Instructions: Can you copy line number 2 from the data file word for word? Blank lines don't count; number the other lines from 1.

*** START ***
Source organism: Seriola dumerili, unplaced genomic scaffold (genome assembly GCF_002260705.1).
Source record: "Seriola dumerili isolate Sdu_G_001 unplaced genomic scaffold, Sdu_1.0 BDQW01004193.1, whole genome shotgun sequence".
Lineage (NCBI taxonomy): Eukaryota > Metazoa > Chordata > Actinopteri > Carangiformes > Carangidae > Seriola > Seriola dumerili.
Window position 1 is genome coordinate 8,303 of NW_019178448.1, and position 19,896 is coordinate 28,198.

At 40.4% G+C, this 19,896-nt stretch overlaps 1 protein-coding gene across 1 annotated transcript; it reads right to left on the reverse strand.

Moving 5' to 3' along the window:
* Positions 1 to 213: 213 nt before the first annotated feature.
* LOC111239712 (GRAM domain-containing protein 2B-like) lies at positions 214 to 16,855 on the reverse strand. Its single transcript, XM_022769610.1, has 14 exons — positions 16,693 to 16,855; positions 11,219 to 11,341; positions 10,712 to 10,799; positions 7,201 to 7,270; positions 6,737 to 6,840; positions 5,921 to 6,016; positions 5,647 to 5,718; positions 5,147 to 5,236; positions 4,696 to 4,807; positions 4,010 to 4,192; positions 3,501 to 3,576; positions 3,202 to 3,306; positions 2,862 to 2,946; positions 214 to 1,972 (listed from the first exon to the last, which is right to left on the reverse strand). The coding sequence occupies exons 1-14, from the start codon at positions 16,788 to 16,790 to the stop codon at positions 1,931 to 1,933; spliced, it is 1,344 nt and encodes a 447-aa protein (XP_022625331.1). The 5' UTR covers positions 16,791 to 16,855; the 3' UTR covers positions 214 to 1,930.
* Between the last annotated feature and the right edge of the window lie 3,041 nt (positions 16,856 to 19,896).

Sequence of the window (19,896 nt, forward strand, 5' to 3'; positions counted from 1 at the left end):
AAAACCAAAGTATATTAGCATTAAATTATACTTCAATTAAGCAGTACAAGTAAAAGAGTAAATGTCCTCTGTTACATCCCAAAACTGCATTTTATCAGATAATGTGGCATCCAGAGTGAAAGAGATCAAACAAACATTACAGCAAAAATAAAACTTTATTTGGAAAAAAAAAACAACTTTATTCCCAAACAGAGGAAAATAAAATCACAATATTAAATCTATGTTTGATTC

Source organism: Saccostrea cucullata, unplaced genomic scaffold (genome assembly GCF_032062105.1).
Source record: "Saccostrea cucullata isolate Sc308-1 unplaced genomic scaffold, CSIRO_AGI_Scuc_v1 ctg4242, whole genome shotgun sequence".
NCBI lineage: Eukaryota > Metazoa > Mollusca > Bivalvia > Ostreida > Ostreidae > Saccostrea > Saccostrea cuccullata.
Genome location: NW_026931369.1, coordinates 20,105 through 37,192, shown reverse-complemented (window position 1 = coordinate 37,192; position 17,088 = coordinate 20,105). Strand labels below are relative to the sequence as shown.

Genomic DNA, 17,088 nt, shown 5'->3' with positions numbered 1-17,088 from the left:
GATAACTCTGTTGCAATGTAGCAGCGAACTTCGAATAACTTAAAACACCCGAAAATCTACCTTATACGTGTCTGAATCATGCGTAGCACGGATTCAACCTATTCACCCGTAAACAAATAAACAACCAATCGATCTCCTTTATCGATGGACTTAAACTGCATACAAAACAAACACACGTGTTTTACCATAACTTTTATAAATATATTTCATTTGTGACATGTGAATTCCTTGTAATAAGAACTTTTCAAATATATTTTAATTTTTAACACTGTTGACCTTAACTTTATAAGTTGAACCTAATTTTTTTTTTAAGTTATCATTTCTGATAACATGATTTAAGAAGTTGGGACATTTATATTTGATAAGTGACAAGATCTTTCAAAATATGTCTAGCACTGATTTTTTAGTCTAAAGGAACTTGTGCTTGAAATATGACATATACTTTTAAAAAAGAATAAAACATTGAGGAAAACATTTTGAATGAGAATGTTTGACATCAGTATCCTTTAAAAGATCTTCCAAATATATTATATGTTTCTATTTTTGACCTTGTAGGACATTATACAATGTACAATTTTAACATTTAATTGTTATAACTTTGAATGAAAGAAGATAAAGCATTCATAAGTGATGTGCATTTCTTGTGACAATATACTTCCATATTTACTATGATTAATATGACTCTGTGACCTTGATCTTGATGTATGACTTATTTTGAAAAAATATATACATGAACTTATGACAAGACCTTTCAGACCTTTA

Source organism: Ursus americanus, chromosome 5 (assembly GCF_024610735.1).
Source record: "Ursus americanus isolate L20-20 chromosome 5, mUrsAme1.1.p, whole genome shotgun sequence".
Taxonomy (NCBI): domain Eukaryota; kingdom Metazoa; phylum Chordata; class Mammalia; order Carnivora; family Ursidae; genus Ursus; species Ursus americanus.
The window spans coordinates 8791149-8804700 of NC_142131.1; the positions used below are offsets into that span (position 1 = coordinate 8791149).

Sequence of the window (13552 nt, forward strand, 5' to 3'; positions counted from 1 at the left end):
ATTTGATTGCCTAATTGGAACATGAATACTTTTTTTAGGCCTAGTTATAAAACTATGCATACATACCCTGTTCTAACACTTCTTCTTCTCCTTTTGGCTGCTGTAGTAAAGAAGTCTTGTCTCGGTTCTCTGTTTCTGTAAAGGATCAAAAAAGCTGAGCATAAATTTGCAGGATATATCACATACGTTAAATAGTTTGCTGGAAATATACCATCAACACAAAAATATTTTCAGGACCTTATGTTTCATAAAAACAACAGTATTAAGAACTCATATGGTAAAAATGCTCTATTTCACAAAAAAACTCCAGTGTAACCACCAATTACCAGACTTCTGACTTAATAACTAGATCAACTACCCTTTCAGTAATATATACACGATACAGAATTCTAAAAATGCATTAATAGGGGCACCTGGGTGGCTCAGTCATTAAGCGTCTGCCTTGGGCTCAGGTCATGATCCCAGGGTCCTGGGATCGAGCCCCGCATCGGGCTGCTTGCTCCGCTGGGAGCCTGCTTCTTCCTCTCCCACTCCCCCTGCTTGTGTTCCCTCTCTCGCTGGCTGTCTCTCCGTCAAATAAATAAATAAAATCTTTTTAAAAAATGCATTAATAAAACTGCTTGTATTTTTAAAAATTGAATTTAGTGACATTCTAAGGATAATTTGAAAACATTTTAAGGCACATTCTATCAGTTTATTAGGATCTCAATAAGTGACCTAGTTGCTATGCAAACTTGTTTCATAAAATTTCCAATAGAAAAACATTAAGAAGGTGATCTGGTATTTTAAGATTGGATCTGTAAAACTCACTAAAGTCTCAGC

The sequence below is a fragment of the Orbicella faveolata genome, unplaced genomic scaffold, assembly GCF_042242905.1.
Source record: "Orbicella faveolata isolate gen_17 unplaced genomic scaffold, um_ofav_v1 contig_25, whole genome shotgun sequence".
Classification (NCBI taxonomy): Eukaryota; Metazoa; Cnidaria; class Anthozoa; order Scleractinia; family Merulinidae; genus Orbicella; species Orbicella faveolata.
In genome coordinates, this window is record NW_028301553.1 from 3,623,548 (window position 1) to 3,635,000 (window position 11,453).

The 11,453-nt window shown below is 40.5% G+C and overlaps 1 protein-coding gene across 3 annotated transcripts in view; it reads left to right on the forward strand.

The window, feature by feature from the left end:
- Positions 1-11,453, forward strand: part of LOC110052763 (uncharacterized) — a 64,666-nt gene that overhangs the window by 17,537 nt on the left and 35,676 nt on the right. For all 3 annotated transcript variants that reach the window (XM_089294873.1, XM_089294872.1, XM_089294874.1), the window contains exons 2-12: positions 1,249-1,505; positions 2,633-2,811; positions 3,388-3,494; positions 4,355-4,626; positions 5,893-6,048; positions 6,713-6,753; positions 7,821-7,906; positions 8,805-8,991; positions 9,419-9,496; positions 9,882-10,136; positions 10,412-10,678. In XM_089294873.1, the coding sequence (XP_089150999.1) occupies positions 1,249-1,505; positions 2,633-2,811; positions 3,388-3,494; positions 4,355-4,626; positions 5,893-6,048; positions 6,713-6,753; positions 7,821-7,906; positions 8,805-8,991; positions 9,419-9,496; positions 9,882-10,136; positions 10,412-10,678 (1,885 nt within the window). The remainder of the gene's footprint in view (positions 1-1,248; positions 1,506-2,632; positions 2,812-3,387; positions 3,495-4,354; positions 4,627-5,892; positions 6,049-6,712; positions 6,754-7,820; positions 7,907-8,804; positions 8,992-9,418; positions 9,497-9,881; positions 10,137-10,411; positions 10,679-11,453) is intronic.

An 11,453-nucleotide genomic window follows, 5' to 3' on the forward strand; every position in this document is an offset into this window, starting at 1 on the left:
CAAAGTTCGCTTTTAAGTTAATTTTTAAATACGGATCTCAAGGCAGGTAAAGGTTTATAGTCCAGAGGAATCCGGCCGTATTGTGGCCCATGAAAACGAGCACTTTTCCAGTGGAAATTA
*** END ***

Source record: "Seriola dumerili isolate Sdu_G_001 unplaced genomic scaffold, Sdu_1.0 BDQW01004193.1, whole genome shotgun sequence".